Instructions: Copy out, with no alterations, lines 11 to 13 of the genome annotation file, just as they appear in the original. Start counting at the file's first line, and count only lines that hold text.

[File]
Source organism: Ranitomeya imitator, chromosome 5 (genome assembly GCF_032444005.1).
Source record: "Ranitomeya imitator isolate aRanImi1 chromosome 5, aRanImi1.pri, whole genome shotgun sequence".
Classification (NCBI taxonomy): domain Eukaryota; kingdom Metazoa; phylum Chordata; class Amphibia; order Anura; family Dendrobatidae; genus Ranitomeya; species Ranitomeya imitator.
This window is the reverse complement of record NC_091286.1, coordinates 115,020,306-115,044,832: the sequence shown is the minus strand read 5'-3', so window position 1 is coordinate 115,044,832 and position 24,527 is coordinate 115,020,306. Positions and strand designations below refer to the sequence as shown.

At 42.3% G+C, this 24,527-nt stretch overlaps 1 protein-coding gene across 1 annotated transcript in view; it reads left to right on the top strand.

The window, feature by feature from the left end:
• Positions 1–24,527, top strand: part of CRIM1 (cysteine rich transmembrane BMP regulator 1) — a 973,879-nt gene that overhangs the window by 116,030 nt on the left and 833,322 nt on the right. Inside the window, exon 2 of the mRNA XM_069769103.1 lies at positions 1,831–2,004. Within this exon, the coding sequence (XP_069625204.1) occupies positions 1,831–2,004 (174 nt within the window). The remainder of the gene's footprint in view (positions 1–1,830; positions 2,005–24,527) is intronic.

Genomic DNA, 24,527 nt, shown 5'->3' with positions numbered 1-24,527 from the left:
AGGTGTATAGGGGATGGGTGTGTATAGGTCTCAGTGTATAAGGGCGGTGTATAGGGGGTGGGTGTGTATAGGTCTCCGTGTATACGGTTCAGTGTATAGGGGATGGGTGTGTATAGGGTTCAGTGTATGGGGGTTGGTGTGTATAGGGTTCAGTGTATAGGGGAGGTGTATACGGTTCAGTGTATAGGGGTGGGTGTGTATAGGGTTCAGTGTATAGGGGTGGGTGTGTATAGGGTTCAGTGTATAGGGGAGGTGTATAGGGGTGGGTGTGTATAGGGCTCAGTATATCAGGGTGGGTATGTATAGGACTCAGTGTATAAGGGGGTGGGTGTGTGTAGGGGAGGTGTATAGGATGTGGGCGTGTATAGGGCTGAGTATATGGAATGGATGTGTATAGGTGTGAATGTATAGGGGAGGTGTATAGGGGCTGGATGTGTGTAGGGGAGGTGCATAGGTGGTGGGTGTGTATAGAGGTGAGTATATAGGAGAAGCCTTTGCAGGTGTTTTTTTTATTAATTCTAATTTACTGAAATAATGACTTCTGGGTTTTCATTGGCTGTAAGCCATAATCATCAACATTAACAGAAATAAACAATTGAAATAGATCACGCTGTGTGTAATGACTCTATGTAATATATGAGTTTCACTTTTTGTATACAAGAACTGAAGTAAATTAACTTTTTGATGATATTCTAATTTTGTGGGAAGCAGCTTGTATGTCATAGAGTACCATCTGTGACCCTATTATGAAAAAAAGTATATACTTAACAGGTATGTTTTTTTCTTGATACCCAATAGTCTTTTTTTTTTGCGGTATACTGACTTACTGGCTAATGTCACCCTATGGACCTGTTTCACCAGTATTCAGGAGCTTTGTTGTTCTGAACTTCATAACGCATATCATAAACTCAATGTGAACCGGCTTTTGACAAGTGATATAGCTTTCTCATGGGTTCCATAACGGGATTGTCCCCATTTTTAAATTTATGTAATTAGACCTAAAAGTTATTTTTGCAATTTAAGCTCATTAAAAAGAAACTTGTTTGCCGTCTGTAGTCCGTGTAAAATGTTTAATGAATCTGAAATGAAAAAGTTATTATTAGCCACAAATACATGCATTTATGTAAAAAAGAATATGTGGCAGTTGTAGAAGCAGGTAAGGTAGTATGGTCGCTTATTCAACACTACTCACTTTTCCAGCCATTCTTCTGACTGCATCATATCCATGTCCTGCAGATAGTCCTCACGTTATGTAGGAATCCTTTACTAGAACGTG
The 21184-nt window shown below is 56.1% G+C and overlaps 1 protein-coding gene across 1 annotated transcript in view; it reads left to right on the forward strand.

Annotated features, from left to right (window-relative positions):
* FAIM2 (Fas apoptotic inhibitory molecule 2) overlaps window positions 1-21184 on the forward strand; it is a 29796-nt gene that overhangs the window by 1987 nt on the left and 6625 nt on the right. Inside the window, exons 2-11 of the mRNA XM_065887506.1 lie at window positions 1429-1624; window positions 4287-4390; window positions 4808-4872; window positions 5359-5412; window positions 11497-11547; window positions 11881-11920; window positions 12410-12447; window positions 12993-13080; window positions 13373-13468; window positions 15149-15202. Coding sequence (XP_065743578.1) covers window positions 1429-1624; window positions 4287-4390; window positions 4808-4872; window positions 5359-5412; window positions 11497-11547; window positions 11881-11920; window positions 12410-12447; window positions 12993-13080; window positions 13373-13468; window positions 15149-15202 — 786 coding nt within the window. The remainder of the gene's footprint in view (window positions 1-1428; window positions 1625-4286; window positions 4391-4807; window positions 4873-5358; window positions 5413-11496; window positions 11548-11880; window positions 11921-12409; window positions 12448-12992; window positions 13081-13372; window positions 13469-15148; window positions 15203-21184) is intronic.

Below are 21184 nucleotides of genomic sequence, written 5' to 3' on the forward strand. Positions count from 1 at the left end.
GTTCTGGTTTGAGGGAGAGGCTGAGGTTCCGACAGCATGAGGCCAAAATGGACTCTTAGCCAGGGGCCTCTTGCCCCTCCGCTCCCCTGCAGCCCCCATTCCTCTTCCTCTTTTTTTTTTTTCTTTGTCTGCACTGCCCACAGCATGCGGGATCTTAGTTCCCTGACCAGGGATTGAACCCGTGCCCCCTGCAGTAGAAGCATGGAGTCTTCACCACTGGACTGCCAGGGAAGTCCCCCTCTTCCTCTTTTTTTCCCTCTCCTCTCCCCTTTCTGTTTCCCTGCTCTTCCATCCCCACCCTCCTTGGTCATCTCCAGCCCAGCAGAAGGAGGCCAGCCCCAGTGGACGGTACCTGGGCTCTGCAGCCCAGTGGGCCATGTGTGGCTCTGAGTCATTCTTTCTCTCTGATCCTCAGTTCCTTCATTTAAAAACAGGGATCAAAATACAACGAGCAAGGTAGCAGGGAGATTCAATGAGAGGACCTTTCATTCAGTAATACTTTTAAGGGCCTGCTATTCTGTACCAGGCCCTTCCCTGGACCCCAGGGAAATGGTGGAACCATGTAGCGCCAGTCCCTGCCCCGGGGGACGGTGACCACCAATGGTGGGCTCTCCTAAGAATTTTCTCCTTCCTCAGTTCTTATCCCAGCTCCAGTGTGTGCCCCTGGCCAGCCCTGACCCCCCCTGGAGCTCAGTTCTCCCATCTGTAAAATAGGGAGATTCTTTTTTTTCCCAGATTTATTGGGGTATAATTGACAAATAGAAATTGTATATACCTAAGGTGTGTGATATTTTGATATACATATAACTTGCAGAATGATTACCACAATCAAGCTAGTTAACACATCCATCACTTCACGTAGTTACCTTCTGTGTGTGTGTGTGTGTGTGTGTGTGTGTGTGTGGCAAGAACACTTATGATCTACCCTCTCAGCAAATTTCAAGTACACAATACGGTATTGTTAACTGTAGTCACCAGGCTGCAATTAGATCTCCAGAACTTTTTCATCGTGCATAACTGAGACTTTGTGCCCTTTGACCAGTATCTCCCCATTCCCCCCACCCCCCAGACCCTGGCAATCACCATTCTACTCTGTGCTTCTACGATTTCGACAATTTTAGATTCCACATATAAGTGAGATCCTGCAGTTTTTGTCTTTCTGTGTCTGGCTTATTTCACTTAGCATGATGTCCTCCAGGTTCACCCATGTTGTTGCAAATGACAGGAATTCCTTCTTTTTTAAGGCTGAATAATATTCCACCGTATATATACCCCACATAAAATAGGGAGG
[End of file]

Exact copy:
Annotated features, from left to right (window-relative positions):
* FAIM2 (Fas apoptotic inhibitory molecule 2) overlaps window positions 1-21184 on the forward strand; it is a 29796-nt gene that overhangs the window by 1987 nt on the left and 6625 nt on the right. Inside the window, exons 2-11 of the mRNA XM_065887506.1 lie at window positions 1429-1624; window positions 4287-4390; window positions 4808-4872; window positions 5359-5412; window positions 11497-11547; window positions 11881-11920; window positions 12410-12447; window positions 12993-13080; window positions 13373-13468; window positions 15149-15202. Coding sequence (XP_065743578.1) covers window positions 1429-1624; window positions 4287-4390; window positions 4808-4872; window positions 5359-5412; window positions 11497-11547; window positions 11881-11920; window positions 12410-12447; window positions 12993-13080; window positions 13373-13468; window positions 15149-15202 — 786 coding nt within the window. The remainder of the gene's footprint in view (window positions 1-1428; window positions 1625-4286; window positions 4391-4807; window positions 4873-5358; window positions 5413-11496; window positions 11548-11880; window positions 11921-12409; window positions 12448-12992; window positions 13081-13372; window positions 13469-15148; window positions 15203-21184) is intronic.

Below are 21184 nucleotides of genomic sequence, written 5' to 3' on the forward strand. Positions count from 1 at the left end.